The Stakeholders analysis is a part of renaturing project of the Alzette River in Luxembourg (made for the Internet of Cities Studio). The analysis of Stakeholders map were made for a part of a Alzette river. The focus is on a southern part of a river ( from the source, till Luxembourg City). The analysis are made in municipalities through which the river Alzette is flowing. In this part of the river are 12 municipalities (Esch-sur-Alzette, Mondercange, Bettembourg, Hamm, Roeser, Walferdange, Hollerich, Eich, Steinsel, Hesperange, Luxembourg and Schifflange) .
There is a big difference between them in terms of area taken by industry, agriculture and cities.




The Alzette is a river with a length of 73 kilometres in France and Luxembourg. It is a right tributary of the Sauer. ALzette rises in Thil near the town Villerupt in the Meurthe-et-Moselle département, France, than crosses the border with Luxembourg. It flows through the Luxembourgish towns Esch-sur-Alzette, Luxembourg City and Mersch, and empties into the Sauer.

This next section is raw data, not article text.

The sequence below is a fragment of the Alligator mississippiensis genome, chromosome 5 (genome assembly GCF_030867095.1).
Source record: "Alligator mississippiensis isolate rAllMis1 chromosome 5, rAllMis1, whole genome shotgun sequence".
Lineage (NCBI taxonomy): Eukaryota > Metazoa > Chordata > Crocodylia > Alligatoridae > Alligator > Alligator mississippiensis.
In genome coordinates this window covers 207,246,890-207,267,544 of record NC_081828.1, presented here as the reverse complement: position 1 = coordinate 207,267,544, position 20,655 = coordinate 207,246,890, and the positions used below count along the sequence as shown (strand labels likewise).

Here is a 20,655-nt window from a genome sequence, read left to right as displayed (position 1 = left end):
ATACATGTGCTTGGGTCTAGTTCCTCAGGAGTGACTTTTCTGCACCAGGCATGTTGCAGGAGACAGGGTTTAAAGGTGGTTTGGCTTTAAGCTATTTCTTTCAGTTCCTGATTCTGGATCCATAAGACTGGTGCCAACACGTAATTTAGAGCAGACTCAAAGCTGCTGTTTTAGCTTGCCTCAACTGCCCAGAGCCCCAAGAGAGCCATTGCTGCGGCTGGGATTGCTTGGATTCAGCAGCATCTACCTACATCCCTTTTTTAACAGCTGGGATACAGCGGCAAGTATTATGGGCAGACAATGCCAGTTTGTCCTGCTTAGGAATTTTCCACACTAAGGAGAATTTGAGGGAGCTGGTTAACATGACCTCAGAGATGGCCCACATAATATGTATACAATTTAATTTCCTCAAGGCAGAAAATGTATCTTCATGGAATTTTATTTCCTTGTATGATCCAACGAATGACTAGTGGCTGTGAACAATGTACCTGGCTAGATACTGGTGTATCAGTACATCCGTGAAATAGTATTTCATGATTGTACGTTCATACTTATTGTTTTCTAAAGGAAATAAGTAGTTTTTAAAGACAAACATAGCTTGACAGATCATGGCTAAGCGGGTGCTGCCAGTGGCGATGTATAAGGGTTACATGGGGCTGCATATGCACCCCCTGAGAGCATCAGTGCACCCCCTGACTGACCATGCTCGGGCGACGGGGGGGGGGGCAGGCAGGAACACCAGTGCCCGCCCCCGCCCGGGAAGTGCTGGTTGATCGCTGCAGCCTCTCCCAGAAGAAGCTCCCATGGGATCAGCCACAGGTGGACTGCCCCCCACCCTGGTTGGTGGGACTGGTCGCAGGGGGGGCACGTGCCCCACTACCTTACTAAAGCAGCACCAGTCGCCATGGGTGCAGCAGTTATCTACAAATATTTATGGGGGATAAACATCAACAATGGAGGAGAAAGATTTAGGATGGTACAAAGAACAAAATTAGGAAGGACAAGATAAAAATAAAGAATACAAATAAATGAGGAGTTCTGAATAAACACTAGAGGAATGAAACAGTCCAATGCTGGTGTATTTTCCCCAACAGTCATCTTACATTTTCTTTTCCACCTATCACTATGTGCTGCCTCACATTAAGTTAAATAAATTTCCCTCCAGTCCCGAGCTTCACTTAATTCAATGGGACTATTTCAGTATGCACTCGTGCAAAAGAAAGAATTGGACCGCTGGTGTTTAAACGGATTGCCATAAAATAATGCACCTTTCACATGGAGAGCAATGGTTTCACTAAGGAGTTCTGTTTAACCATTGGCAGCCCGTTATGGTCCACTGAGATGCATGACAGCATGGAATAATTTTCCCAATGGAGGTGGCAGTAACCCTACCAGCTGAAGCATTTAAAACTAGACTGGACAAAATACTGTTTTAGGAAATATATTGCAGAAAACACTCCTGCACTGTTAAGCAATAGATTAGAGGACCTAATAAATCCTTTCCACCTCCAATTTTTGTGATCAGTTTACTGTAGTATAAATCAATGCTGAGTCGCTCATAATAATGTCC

Stakeholder mapping is a process of finding out the key stakeholders relating to a project. The process involves identifying all individuals who have an interest in the project outcome.
Understanding who the project stakeholders are is essential for a project success.
Stakeholder mapping is one effective way a project manager can better learn about the stakeholders.
For this project the main stakeholders are nature conservation syndicates (SICONA CENTER, SICONA WEST, SIAS), cities, agricultue, industry, water authority ( The Water Management Authority, Department of Environment), Unesco (Old Town Luxembourg – Heritage).



Most focus in analysis is on industry area and number in each of municipalities.
There is also a lot of agricultural area which is important in project of  renaturing the Alzette River.


  • Source of datasets: Generalitat de Catalunya
    Stakeholders – Alzette River (Luxembourg) ,is a project of IAAC, Institute for Advanced Architecture of Catalonia developed at Master in City & Technology in 2020/21 by student: Marta Galdys, and faculty: Diego Pajarito.